Milton Selzer is probably best known to Twilight Zone fans for his fantastic performance as the greedy son-in-law in season five’s “The Masks.” Selzner was often cast in similar roles playing unlikable characters with overtly pathetic qualities. He seems a bit out-of-place in this episode though. His performance here seems wooden and doesn’t really do the second act of the episode any favors. Selzer later appeared in Buzz Kulik’s 1963 screen adaptation of Whit Masterson’s novel The Yellow Canary which was written by Rod Serling.
           The most memorable thing about the episode of course is veteran character actor Andy Devine as the lovable but highly flawed protagonist Somerset Frisby. Devine’s career goes back to the era of silent films and at the time that this episode originally aired he was one of the biggest names to appear on the show. Commonly recognized by his signature raspy voice and heavy figure he was told repeatedly as a young actor that he would never have a career as a performer. Similar to Frisby, Devine is remembered by those close to him as a loud, lovable prankster who liked to be the center of attention. He was even known for bending the truth to get a reaction from people. For instance, he often told interviewers that he earned his scratchy drawl from a childhood accident in which a curtain rod became lodged in his throat. Several biographers have dismissed this as barely more than a fabrication and Devine’s son said it was one of several stories he used to explain his raspy voice.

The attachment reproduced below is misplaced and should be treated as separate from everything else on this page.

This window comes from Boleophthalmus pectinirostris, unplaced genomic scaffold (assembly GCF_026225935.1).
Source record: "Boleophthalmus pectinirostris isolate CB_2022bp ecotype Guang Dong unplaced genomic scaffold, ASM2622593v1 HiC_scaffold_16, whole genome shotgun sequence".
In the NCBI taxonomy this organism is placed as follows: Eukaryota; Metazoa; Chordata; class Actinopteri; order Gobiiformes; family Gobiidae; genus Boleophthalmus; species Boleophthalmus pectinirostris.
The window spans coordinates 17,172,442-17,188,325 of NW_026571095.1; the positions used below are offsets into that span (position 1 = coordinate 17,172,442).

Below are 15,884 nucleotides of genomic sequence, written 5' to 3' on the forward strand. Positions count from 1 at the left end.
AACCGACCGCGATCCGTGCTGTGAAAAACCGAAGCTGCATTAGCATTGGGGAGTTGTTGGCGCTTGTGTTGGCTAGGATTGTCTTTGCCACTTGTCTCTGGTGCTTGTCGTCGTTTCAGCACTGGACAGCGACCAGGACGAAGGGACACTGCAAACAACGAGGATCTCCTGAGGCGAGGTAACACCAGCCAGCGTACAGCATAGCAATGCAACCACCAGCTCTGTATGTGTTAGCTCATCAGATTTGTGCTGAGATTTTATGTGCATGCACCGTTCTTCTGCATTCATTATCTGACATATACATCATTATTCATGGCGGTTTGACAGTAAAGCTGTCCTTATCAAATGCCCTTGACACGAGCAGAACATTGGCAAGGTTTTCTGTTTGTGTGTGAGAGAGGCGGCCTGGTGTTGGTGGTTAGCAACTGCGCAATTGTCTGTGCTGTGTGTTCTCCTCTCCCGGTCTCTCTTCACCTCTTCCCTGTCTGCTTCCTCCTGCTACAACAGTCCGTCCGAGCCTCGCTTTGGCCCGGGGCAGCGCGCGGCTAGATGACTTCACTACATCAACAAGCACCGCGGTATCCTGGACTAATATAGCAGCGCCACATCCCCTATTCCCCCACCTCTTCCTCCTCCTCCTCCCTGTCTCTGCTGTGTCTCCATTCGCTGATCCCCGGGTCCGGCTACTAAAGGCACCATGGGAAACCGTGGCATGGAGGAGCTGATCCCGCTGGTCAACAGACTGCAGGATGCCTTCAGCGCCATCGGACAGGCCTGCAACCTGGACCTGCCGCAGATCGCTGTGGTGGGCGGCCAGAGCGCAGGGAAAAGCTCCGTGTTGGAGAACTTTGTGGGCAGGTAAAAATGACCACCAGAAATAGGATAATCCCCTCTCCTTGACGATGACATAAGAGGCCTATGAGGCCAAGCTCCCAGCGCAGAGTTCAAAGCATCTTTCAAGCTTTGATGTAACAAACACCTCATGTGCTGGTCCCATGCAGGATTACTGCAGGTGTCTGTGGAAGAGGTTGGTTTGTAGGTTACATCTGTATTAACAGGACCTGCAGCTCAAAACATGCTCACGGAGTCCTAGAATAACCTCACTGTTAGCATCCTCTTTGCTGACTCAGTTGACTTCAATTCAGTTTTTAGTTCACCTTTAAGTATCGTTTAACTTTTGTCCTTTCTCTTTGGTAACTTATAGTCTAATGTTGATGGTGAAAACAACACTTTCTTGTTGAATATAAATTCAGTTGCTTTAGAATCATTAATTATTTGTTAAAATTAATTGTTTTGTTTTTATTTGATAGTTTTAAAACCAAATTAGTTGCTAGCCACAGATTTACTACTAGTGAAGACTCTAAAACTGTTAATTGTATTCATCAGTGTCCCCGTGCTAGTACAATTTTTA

Devine was often cast in westerns, usually as the quirky comedic relief but he did occasionally play more serious characters. Over the course of his six decade career he worked with some of most highly acclaimed directors in cinema history. His first major role was as Danny McGuire in the 1937 version of A Star is Born directed by William A. Wellman. Devine would work with Wellman numerous times throughout his career. He also appeared in films made by John Huston, George Stevens, James Whale, Michael Curtiz, Jacques Tourneur, and Victor Flemming. He appeared in five films made by John Ford including Stagecoach (1939) and The Man Who Shot Liberty Valance (1962). He also appeared in ten films with Roy Rogers as his sidekick, Cookie. His unique voice also landed him a career as a voice artist. He worked extensively in radio, most notably for NBC’s The Adventures of Wild Bill Hickok, which would eventually make the transition to television delivering 112 episodes from 1951 to 1958. He also voiced Friar Tuck in Disney’s Robin Hood (1973) and provided the voice for the rooster in the famous Kellogg’s Corn Flakes commercials during the 1970’s. Frederic Louis Fox originally suggested Ed Wynn for the role of Somerset Frisby and Wynn would have undoubtedly delivered a fine performance. Devine, however, was perfect for the part and is easily the best thing about the episode.